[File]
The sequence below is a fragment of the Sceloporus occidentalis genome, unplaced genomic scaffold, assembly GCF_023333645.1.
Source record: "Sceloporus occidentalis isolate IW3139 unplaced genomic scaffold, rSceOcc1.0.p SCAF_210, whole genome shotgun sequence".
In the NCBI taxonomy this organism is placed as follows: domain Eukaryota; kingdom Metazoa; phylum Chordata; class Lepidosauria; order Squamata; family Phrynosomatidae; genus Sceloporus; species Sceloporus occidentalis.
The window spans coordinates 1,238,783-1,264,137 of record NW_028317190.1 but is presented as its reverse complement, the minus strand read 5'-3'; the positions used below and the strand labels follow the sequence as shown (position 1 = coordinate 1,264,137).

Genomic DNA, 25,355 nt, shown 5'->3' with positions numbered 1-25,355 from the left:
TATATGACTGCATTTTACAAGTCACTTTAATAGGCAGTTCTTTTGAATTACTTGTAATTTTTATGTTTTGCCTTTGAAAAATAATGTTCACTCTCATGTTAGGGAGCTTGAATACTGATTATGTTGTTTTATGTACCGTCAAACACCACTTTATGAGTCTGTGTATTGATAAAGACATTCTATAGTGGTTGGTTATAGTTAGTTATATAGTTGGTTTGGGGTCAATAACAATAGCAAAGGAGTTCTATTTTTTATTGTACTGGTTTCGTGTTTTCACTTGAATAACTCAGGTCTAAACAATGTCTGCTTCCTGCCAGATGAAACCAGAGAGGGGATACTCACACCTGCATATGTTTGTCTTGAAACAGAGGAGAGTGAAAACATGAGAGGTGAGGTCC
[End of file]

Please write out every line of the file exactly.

The sequence below is a fragment of the Sceloporus occidentalis genome, unplaced genomic scaffold, assembly GCF_023333645.1.
Source record: "Sceloporus occidentalis isolate IW3139 unplaced genomic scaffold, rSceOcc1.0.p SCAF_210, whole genome shotgun sequence".
In the NCBI taxonomy this organism is placed as follows: domain Eukaryota; kingdom Metazoa; phylum Chordata; class Lepidosauria; order Squamata; family Phrynosomatidae; genus Sceloporus; species Sceloporus occidentalis.
The window spans coordinates 1,238,783-1,264,137 of record NW_028317190.1 but is presented as its reverse complement, the minus strand read 5'-3'; the positions used below and the strand labels follow the sequence as shown (position 1 = coordinate 1,264,137).

Genomic DNA, 25,355 nt, shown 5'->3' with positions numbered 1-25,355 from the left:
TATATGACTGCATTTTACAAGTCACTTTAATAGGCAGTTCTTTTGAATTACTTGTAATTTTTATGTTTTGCCTTTGAAAAATAATGTTCACTCTCATGTTAGGGAGCTTGAATACTGATTATGTTGTTTTATGTACCGTCAAACACCACTTTATGAGTCTGTGTATTGATAAAGACATTCTATAGTGGTTGGTTATAGTTAGTTATATAGTTGGTTTGGGGTCAATAACAATAGCAAAGGAGTTCTATTTTTTATTGTACTGGTTTCGTGTTTTCACTTGAATAACTCAGGTCTAAACAATGTCTGCTTCCTGCCAGATGAAACCAGAGAGGGGATACTCACACCTGCATATGTTTGTCTTGAAACAGAGGAGAGTGAAAACATGAGAGGTGAGGTCC